EY and Deloitte are scrutinizing staff workloads and quietly letting some workers go, report says

Advertisement
EY and Deloitte are scrutinizing staff workloads and quietly letting some workers go, report says
Big Four firms have cut hundreds of jobs in the past year. Tolga Akmen/AFP via Getty Images
  • Big Four firms are looking at employee workloads and time spent with clients, a report says.
  • The Times reported that employees with limited client work were at risk of losing their jobs.
Advertisement

The Big Four have been shedding staff to cut costs in recent months. Now they’re scrutinizing employee workloads and letting go of "underemployed" staff, The Times of London has reported.

Sources told The Times that EY and Deloitte were among the firms amping up inspections of workloads, especially time spent with clients.

These performance-related firings were separate from company layoffs, they said, and would mostly impact the consultancy arms of these companies.

Complimentary Tech Event
Transform talent with learning that works
Capability development is critical for businesses who want to push the envelope of innovation.Discover how business leaders are strategizing around building talent capabilities and empowering employee transformation.Know More

The Times reported that the two firms had been measuring employee “utilization rates," looking at time sheets and work schedules to see how much time staff members had spent working with clients.

The report said employees working with clients were considered “utilized,” while those who weren’t working with clients and instead worked on internal programs were considered “on the bench."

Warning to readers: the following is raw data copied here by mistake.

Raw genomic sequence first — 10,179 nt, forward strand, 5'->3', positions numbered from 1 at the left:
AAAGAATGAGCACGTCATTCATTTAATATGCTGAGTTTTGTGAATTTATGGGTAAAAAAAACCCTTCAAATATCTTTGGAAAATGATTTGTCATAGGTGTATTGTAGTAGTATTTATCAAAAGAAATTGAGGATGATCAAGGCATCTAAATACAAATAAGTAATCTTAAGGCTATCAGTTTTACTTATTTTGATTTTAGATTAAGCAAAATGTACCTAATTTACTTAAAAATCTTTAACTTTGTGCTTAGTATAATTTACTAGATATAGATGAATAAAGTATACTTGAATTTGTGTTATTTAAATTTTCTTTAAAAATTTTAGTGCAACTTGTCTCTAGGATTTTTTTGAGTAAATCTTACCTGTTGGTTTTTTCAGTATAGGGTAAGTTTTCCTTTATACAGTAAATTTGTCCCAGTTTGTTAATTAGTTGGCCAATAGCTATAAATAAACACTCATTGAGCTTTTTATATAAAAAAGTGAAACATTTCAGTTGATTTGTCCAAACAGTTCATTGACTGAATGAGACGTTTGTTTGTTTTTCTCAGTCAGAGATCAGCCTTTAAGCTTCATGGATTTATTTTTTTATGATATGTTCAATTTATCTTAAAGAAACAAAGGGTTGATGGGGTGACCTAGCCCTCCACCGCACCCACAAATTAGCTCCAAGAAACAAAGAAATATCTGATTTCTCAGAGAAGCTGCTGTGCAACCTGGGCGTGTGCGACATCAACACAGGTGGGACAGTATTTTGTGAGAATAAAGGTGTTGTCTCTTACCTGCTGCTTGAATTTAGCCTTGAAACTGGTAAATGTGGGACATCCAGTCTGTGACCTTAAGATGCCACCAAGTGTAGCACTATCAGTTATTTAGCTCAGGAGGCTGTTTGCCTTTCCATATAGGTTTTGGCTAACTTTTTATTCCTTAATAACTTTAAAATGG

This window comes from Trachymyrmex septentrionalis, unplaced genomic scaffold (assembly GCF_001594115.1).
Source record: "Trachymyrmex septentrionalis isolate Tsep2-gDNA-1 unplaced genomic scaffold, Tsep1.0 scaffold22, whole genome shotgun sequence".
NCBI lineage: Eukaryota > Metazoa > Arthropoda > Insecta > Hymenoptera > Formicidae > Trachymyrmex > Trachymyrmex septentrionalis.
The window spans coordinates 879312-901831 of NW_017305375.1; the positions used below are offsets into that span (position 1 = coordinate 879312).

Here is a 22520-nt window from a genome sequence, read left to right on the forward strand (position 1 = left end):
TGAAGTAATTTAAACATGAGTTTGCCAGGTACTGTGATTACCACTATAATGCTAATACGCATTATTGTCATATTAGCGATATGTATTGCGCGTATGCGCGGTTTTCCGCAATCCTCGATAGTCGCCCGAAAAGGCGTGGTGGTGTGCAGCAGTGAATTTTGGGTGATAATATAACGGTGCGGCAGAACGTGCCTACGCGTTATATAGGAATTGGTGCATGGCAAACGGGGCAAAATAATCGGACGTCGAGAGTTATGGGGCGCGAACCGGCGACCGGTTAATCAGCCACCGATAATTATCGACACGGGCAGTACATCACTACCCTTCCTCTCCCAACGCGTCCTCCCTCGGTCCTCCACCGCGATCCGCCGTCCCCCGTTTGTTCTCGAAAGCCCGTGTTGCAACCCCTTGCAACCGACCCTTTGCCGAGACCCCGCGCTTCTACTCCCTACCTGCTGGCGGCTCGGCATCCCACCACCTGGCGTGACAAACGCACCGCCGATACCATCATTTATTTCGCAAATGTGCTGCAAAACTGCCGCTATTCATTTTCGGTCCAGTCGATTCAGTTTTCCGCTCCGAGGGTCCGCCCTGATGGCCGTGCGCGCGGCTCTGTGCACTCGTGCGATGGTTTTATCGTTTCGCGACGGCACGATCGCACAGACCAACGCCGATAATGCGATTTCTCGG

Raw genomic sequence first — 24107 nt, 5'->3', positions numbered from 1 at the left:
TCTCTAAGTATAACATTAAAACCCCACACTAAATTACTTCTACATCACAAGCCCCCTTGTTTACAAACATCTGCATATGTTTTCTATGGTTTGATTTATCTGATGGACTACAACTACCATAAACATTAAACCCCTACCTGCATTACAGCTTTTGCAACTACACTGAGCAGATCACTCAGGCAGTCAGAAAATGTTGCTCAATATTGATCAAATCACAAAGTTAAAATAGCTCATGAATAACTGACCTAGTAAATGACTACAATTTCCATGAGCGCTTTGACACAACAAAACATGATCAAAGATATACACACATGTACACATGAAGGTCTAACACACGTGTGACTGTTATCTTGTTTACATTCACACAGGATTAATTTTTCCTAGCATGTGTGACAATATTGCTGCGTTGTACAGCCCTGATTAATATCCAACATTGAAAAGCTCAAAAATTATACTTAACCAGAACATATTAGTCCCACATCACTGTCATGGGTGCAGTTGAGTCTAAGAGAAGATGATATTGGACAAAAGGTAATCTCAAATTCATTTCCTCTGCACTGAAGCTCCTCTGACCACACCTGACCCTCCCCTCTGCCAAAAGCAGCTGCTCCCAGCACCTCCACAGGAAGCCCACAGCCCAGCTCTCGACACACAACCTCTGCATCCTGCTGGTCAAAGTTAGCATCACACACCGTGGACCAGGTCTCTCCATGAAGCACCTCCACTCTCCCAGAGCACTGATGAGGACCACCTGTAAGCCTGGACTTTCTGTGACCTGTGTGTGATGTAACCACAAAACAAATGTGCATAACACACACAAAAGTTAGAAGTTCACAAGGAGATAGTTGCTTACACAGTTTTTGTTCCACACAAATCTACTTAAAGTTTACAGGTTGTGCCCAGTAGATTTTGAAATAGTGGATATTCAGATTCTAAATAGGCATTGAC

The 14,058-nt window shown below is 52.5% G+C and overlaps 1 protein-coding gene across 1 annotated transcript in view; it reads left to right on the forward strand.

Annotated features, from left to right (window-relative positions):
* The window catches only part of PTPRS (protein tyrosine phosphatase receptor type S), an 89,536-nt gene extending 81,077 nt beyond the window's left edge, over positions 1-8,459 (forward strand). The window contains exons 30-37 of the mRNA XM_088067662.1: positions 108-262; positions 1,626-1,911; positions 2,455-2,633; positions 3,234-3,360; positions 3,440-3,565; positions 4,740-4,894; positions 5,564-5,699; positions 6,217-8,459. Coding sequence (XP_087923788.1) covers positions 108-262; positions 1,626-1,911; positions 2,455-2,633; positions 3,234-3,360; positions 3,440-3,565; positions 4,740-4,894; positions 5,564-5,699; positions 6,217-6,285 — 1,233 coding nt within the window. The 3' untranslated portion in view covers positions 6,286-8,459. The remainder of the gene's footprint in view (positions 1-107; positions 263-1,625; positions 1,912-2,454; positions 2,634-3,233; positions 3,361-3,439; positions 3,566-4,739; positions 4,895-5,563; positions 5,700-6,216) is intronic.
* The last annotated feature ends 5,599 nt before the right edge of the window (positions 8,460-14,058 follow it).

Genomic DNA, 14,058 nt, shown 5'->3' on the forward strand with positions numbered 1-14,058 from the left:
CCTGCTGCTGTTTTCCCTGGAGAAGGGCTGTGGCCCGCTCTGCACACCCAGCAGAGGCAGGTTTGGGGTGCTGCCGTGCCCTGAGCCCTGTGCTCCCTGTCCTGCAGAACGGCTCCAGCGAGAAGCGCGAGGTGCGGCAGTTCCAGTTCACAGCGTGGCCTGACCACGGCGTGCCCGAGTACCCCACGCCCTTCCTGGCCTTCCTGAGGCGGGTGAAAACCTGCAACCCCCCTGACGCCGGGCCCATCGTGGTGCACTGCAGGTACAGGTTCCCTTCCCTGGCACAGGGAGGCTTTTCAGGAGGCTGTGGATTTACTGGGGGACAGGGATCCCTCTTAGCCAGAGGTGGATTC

Advertisement

The sources said utilization rates could also show which employees weren’t putting themselves forward for big money-making engagements.

EY told Business Insider in a statement that it had "well-established performance management processes" that looked at a variety of metrics.

“While utilisation can be an indicator of an individual's wider performance, it is never considered in isolation,” it said in the statement.

A spokesperson for Deloitte told BI that its performance reviews are not aimed at reducing headcount.

"We actively invest in and manage our talent, including reviewing performance on a regular basis. As a result, a small number of individuals may leave, but the majority of our people go through performance improvement plans successfully," they said.

Advertisement

The Big Four firms, which include EY, Deloitte, PWC, and KPMG, have cut hundreds of jobs in the past year amid a challenging economic climate.

Deloitte announced plans in September to cut 800 jobs and a further 100 in February across its UK consulting, financial advisory, and risk advisory business.

Meanwhile, EY cut at least 300 roles in the UK in 2023 across several areas of its business, including its advisory business.

Analysts have said these cuts and harsher performance metrics are partly due to the firms overhiring as a result of the COVID-19 pandemic and low levels of attrition in recent years, which means many employees have stayed put because of fewer opportunities in the job market.

Additionally, slowing client demand means there isn’t enough work to go around for all employees.

Advertisement

The consulting firm McKinsey is also facing the consequences of its pandemic hiring spree.

It recently gave 3,000 staff poor performance reviews, internally known as "concerns," Bloomberg reported.

Most employees receiving these ratings were being told they had about three months to turn it around or be "counseled to leave" the company, Bloomberg reported.

{{}}